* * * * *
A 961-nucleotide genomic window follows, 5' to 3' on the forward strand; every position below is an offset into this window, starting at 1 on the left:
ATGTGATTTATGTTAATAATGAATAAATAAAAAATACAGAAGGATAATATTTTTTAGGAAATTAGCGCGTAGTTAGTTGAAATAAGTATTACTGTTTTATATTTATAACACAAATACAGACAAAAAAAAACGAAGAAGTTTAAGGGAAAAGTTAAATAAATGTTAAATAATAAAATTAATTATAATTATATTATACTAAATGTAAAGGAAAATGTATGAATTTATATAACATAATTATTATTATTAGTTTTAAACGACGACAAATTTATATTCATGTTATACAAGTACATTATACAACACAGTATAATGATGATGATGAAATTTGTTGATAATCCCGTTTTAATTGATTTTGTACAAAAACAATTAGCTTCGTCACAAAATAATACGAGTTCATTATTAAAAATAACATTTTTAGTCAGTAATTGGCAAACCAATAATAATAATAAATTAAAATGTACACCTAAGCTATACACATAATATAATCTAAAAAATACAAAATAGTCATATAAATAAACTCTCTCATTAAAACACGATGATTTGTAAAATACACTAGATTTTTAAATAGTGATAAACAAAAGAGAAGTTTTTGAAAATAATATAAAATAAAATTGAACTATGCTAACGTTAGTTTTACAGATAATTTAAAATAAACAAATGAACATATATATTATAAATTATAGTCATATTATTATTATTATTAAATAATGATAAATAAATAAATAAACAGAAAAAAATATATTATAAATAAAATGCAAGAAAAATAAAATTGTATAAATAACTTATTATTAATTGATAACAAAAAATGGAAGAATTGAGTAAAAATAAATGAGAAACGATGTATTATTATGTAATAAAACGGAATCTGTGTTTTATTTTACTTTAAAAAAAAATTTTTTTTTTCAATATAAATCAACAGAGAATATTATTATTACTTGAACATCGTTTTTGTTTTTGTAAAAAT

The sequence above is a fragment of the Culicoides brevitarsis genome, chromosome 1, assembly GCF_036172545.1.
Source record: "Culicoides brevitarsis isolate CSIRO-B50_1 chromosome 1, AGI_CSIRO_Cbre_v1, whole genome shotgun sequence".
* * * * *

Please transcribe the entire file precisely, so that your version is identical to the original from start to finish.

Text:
A 961-nucleotide genomic window follows, 5' to 3' on the forward strand; every position below is an offset into this window, starting at 1 on the left:
ATGTGATTTATGTTAATAATGAATAAATAAAAAATACAGAAGGATAATATTTTTTAGGAAATTAGCGCGTAGTTAGTTGAAATAAGTATTACTGTTTTATATTTATAACACAAATACAGACAAAAAAAAACGAAGAAGTTTAAGGGAAAAGTTAAATAAATGTTAAATAATAAAATTAATTATAATTATATTATACTAAATGTAAAGGAAAATGTATGAATTTATATAACATAATTATTATTATTAGTTTTAAACGACGACAAATTTATATTCATGTTATACAAGTACATTATACAACACAGTATAATGATGATGATGAAATTTGTTGATAATCCCGTTTTAATTGATTTTGTACAAAAACAATTAGCTTCGTCACAAAATAATACGAGTTCATTATTAAAAATAACATTTTTAGTCAGTAATTGGCAAACCAATAATAATAATAAATTAAAATGTACACCTAAGCTATACACATAATATAATCTAAAAAATACAAAATAGTCATATAAATAAACTCTCTCATTAAAACACGATGATTTGTAAAATACACTAGATTTTTAAATAGTGATAAACAAAAGAGAAGTTTTTGAAAATAATATAAAATAAAATTGAACTATGCTAACGTTAGTTTTACAGATAATTTAAAATAAACAAATGAACATATATATTATAAATTATAGTCATATTATTATTATTATTAAATAATGATAAATAAATAAATAAACAGAAAAAAATATATTATAAATAAAATGCAAGAAAAATAAAATTGTATAAATAACTTATTATTAATTGATAACAAAAAATGGAAGAATTGAGTAAAAATAAATGAGAAACGATGTATTATTATGTAATAAAACGGAATCTGTGTTTTATTTTACTTTAAAAAAAAATTTTTTTTTTCAATATAAATCAACAGAGAATATTATTATTACTTGAACATCGTTTTTGTTTTTGTAAAAAT

The sequence above is a fragment of the Culicoides brevitarsis genome, chromosome 1, assembly GCF_036172545.1.
Source record: "Culicoides brevitarsis isolate CSIRO-B50_1 chromosome 1, AGI_CSIRO_Cbre_v1, whole genome shotgun sequence".